Kukla's Korner Hockey
from Adam Proteau of The Hockey News,
The migration of on-and-off-ice talent from the Philadelphia Flyers to the Los Angeles Kings franchise that has won two of the past three Cups is not lost on observers. At various points in the past 15 years, the Flyers (a) employed L.A. GM Dean Lombardi as their western scout, and Kings assistant coach John Stevens as their coach; (b) centered their core of forwards around Jeff Carter and Mike Richards, who each have two rings with the Kings; and (c) had Ron Hextall as their director of player personnel before he joined L.A. and was part of their Cup win in 2012.
Hextall returned to the Flyers last summer and will enter his rookie year as Philly’s GM. His best chance to deliver a Cup is if owner Ed Snider leaves him alone to work at it. That hasn’t always been true in the nearly five decades Snider has owned the team. And the success of the Kings – the success of components not good enough for the Flyers – should show Snider the best thing he can do to satisfy his competitive urges is to wall himself off from hockey decisions.
Because in the modern era, it’s a fact: Stanley Cups are won by teams whose owners stay out of the picture.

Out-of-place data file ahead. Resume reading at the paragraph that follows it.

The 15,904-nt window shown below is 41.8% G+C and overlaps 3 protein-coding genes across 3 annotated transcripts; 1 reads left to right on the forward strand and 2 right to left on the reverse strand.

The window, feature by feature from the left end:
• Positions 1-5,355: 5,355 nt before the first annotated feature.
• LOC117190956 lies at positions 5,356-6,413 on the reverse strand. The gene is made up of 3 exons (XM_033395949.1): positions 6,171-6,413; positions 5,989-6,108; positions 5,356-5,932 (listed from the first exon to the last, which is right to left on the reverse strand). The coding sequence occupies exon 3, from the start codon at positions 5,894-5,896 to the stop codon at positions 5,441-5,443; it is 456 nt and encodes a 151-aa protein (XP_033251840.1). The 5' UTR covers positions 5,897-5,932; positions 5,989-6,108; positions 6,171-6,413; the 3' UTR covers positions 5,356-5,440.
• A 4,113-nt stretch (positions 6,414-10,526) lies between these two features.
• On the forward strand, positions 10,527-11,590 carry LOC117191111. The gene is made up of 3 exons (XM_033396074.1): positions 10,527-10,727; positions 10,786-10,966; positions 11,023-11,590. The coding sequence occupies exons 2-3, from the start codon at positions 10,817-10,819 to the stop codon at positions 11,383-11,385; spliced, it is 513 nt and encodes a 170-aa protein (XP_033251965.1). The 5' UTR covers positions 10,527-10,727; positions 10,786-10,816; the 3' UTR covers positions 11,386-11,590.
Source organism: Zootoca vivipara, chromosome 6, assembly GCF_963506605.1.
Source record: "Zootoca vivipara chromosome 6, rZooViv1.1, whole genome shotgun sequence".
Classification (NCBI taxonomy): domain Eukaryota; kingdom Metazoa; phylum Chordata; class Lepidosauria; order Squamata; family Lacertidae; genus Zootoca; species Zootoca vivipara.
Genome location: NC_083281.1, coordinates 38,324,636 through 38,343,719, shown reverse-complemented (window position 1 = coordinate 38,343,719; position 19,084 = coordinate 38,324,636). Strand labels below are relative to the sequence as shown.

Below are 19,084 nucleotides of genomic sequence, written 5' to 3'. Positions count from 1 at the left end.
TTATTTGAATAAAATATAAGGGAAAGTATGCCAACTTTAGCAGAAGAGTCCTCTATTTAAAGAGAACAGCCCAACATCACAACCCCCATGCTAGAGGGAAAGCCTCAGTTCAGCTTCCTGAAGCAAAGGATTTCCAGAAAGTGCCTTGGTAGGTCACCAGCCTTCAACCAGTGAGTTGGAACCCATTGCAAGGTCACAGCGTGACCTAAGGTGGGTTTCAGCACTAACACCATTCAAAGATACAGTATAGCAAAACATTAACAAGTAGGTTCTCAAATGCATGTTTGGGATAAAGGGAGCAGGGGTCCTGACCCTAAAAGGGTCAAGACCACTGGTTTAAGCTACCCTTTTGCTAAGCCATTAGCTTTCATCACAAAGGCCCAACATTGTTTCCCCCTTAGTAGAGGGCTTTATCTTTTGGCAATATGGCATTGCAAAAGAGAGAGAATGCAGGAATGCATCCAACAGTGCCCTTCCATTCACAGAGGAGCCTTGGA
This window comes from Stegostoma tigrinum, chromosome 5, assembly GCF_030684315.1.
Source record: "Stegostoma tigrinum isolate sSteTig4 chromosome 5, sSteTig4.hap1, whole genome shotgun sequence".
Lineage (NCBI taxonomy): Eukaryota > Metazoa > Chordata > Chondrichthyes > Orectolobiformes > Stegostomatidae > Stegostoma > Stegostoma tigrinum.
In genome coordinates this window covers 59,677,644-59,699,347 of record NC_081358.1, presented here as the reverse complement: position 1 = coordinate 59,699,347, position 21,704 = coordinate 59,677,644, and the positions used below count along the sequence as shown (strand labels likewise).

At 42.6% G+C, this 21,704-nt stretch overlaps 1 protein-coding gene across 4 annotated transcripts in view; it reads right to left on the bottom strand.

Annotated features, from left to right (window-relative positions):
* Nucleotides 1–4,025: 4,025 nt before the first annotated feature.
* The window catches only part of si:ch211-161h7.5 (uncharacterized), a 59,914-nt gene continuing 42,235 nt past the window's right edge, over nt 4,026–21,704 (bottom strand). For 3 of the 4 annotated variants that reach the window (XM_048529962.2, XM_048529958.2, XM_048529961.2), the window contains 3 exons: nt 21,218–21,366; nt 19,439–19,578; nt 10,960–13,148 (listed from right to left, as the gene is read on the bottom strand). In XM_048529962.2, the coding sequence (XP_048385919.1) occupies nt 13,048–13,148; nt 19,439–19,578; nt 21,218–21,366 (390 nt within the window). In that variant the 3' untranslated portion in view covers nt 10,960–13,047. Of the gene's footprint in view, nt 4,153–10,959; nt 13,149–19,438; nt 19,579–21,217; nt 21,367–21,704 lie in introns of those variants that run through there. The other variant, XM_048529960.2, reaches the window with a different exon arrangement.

This is not to say Snider has directed every move made by Paul Holmgren, Bob Clarke or any past Flyers GM.
from Aaron Portzline of Puck-Rakers,
At this point, it seems highly unlikely Johansen will be on the ice at the start of training camp. Overhardt will use that as leverage, as he has many, many times with clients in the last decade, including Blue Jackets center Brandon Dubinsky in 2009 when he played for the New York Rangers.
The Blue Jackets, thus, must be prepared to play without Johansen in the lineup. They've already had discussions to that end.
There are numerous NHL free agents out there who will be heading to NHL camps under tryout agreements if they don't sign contracts. Saku Koivu, Dustin Penner, Michal Handzus, Andrei Loktionov, David Steckel, Ryan Malone, Ville Leino, Colin Fraser, Daniel Carcillo, Ryan Carter, and others are all still on the UFA market.